Name’s Vadim Borodin. I’m a professional programmer and software enthusiast currently based in Seattle, WA. I’ve been programming since 2008, working mostly for startup companies. In 2015 I’ve accepted a position at Microsoft to work on Bing geocoding services. Before that I’ve mostly been doing web programming and system integration stuff on a daily basis but on my spare time I’ve been exploring other areas (like game development), learning different programming languages and experimenting with modern (and old-school) technologies. Below is a list of some interesting things I worked on over the years.
As a Microsoft employee I need to say that all opinions, comments etc on this site are my own and I do not speak on behalf of my employer.
Archive: Neural Network from Scratch in Rust
I wanted to retry getting into Rust for a while since it’s 1.0. I also wanted to obtain some hands-on experience with neural networks. So I joined-in with @lennytmp and later @freevoid to build a neural net from scratch (e.g. no dependencies) in Rust. We ended up with some dependencies (e.g. serde) at some point, but actual NN stuff was very fun to implement from the ground up. It learns MNIST dataset pretty well and we also attempted to make it learn how to play Snake video game just from looking at map data. That didn’t go that well, but was a lot of fun.
Rust programming language turned out to be very easy to use once you overcame initial frustration with borrow checker. We used a bit of unsafe code e.g. to speed up matrix multiplications and to implement some graph operations (borrows are not the easiest thing to work with when you have graphs). We also used more advanced concepts from the standard library like channels,
Mutex to distribute processing across CPUs. Again after some initial frustration when you don’t know what you are doing they become a blast to integrate with the rest of the code. I am definitely using Rust for my next project :D
In late 2016 me and @lennytmp had an idea to make what’s basically a real-time multiplayer Worms-clone where each player controls one worm. I was also looking for an opportunity to play with Go language so we used Go for server and JS for client (usual suspects: websockets, canvas etc). The game in it’s simplest form is complete (which is not usual for us, took about a month lazy pair-programming some evenings), you can try it here. We were going to continue building on top of it and even asked for feedback from actual indie gamedevs on TIGSource forums (haven’t gotten any :P). We also tried buying some Google ads to play with real people and see if they get it. It is quite fun and maybe we’ll get back to it on some point. Please let me know if you have any suggestions.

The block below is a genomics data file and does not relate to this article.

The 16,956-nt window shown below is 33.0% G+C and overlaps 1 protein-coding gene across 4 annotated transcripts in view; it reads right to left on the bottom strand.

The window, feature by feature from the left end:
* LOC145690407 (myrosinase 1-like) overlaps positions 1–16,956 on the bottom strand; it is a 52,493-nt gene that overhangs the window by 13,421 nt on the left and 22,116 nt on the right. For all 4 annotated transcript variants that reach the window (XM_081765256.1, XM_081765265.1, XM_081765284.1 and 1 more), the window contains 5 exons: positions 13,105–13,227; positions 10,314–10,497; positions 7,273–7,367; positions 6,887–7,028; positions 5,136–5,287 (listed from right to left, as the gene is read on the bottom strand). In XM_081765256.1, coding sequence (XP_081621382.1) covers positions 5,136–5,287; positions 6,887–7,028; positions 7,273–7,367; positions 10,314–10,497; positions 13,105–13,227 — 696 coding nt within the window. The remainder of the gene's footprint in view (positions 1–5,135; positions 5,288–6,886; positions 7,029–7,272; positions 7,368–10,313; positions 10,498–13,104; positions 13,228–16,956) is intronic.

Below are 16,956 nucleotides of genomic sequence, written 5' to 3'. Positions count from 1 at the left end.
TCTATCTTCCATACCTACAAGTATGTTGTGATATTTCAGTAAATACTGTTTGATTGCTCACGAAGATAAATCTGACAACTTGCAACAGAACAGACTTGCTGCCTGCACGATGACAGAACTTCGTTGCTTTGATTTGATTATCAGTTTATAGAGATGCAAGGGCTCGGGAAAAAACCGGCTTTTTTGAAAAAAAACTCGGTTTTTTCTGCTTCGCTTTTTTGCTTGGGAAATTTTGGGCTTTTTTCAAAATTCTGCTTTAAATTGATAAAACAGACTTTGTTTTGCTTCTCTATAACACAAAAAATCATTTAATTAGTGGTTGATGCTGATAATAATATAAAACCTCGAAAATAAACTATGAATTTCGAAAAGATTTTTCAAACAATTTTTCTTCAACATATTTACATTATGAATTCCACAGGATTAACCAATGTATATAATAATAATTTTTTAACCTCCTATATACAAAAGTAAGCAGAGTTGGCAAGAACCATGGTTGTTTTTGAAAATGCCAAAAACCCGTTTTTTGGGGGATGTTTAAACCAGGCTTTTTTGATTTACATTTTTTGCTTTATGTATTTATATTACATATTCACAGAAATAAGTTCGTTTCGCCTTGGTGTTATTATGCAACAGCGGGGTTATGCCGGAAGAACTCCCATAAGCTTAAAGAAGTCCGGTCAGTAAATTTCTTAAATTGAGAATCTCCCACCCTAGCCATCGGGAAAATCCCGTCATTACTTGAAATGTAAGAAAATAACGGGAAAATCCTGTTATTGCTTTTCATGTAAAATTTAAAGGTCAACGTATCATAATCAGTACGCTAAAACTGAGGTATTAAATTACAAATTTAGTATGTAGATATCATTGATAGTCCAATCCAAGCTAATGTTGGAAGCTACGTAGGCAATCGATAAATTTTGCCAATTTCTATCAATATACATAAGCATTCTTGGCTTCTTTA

Archive: Handmade Language
In early 2016 I built a (toy) programming language compiler on top of LLVM. I called it Handmade Language as a tribute to the Casey Muratori’s show and because I didn’t want the language to have any runtime at all or talk to the operating system directly. You can’t even build an exectutable in this, you have to write a “platform layer” in C which will call into the language and provide function pointers to talk back if needed. The end-goal was to make it possible to rewrite Handmade Hero game part in it, but that’s of course a bit too ambitious for a first-time compiler author.
hmlang is quite complete — it is a medium-rare programming language like C with user-defined data structures, nested function definitions, local structs, type inference, function overloading and a lot more. I started to work on compile-time code execution, but that was about time to leave it as abandonware as I normally do. Learned a lot though :)
Archive: LLVM IR Hello World for OS X
While I was playing with LLVM I ended up with three ways to integrate with OS: using C standard library, using my own library written in assembly or using my own library implemented in LLVM Language itself. Only the first option is more or less documented on the web so I made a github project demonstrating all the approaches I know. If you are also hacking LLVM please take a look and email me with your thoughts. I have a plan to extend this project to Linux and Windows in the future so pull-request me if you are using this platforms.
Handmade Hero is a very interesting project by Casey Muratori where he is creating a complete, professional-quality game entirely from scratch: no libraries, no engine etc. Project is accompanied by videos that explain every single line of source code. I am very excited and enthusiastic about this project and following along in my spare time on OS X platform. I’ve even made a pretty decent OS X platform layer by myself and very proud of it =). Check out the source code here and if you are interested in things like Cocoa, Core Audio, IOKit and such it would be nice to have a code review =). Since then I didn’t have time to follow Handmade Hero anymore since I joined Microsoft and had to spend it learning completely different things (at that period mostly big-data stuff).
An (unfinished) series of articles where I am describing a process of creating a desktop multiplayer game in Node.js using node-webkit, WebGL, Web Audio API and UDP. The source code of the game is available here. Most of technology specific things are outdated now, but I believe some ideas are still valid.
List of articles:
Where we are setting up node-webkit and implementing a “low-level” platform layer (basically just convenient access from Node.js to DOM, sound, WebGL etc).
- Tiles and Sprites
Where we are thinking about game coordinate system, tiles and sprites rendering implementation and such.
- Networking in General
Where I am talking about ways to make our game multiplayer, implementing a game server and client/server messaging protocol.
- Next part will be about actual game-specific networking and I am still in the process of writing it =)